Elizabeth Seaton is described as the first saint native to the United States, although of course many thousands of saints were living in the United States when the new nation first declared its independence. Raised as an Episcopalian, Elizabeth married and had five children before being widowed at the age of twenty-eight. After joining the Roman Catholic Church, she founded the American Sisters of Charity, dedicated to helping the poor and to teaching children.
Saints do not become saints by living better lives than other people. God is not content with “better than average.” He demands perfection. Saints become saints by faith in Jesus Christ. Through his perfection, we saints are seen as perfect by God the Father, because he sees us through his Son and therefore calls us his children. Having been forgiven and made holy by Jesus, saints now strive to live as children of God. We try to match the perfection of Jesus. We still fall short, of course, but we are also still forgiven. We remain perfect in the eyes of God the Father.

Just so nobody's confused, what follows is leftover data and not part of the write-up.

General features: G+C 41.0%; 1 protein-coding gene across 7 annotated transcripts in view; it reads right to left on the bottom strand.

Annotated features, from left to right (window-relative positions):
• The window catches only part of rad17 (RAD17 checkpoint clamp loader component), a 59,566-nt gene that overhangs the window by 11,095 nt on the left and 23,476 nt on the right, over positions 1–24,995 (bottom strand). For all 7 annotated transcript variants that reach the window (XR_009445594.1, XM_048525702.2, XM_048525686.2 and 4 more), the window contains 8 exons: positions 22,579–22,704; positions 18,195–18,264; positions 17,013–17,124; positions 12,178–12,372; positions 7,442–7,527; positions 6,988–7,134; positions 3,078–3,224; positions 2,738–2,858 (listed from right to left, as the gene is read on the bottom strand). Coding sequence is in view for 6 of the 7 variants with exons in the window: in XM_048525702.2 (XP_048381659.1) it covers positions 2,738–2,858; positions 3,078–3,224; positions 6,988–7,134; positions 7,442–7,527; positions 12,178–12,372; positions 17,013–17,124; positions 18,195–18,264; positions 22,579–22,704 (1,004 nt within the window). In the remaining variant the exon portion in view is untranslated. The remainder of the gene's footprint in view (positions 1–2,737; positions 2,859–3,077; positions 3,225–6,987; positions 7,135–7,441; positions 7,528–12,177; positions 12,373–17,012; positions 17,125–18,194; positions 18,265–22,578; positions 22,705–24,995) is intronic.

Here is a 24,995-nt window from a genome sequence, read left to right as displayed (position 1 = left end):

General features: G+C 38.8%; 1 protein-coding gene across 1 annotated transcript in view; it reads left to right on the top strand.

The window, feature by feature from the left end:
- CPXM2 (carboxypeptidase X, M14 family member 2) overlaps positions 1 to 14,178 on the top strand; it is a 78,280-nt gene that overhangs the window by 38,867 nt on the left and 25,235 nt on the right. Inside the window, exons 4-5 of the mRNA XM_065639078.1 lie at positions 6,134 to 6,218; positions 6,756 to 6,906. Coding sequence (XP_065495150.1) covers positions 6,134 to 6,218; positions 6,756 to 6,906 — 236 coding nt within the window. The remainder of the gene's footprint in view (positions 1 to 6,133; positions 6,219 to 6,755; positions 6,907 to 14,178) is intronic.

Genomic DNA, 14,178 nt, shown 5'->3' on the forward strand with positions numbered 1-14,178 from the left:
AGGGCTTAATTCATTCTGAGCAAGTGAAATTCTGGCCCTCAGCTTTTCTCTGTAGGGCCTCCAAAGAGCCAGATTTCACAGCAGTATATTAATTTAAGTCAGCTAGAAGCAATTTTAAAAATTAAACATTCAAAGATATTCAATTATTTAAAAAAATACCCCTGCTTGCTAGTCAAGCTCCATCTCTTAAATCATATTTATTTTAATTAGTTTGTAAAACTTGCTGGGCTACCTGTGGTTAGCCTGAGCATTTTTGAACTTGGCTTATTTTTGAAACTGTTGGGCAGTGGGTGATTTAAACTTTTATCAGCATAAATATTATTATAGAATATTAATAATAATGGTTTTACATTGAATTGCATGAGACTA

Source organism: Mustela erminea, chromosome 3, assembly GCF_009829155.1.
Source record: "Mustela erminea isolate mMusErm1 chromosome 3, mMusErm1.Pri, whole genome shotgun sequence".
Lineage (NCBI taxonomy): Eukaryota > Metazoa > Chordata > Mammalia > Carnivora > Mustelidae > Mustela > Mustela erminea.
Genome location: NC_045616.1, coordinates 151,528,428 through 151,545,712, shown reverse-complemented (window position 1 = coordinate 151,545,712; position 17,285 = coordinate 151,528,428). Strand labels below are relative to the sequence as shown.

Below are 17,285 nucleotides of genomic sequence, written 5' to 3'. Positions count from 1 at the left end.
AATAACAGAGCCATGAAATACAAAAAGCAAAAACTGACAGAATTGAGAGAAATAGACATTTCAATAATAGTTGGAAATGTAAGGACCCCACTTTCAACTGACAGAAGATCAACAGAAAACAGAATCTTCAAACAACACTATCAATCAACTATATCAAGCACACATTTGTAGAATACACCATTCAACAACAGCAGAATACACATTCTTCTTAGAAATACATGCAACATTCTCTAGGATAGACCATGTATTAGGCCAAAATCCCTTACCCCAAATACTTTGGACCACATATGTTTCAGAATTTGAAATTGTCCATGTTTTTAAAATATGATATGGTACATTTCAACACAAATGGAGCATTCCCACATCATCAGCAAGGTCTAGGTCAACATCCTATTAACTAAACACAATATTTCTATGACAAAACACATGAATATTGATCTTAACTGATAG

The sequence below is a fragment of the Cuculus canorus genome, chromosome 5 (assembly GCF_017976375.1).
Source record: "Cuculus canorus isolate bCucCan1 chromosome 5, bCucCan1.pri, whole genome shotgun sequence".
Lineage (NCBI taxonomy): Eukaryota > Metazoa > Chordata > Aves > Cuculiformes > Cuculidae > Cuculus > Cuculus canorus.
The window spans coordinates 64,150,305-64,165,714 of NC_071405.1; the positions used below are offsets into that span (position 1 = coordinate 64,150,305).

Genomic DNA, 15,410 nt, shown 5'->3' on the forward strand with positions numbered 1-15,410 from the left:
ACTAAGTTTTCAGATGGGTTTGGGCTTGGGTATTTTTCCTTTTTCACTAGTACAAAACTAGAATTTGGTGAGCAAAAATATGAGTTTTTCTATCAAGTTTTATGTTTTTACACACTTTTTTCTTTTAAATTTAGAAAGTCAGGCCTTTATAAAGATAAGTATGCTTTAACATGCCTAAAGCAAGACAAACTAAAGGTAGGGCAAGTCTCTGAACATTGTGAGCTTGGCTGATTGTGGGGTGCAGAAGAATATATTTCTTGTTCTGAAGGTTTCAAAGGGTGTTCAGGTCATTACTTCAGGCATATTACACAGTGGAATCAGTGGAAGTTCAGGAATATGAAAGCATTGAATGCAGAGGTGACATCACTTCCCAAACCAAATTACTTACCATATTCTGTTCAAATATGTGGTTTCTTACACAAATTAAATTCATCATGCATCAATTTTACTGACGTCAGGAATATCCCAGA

Like Elizabeth Seaton, we can dedicate our energies to helping the poor who live in our midst. Like Elizabeth Seaton, we can use our energy to teach others what they need to know—especially the victory of Jesus Christ and his promises to rescue us and claim us for his kingdom. If we are saints, then we should act like saints, bringing glory to God’s name and drawing our neighbors to learn more about the hope that we have in Christ. J.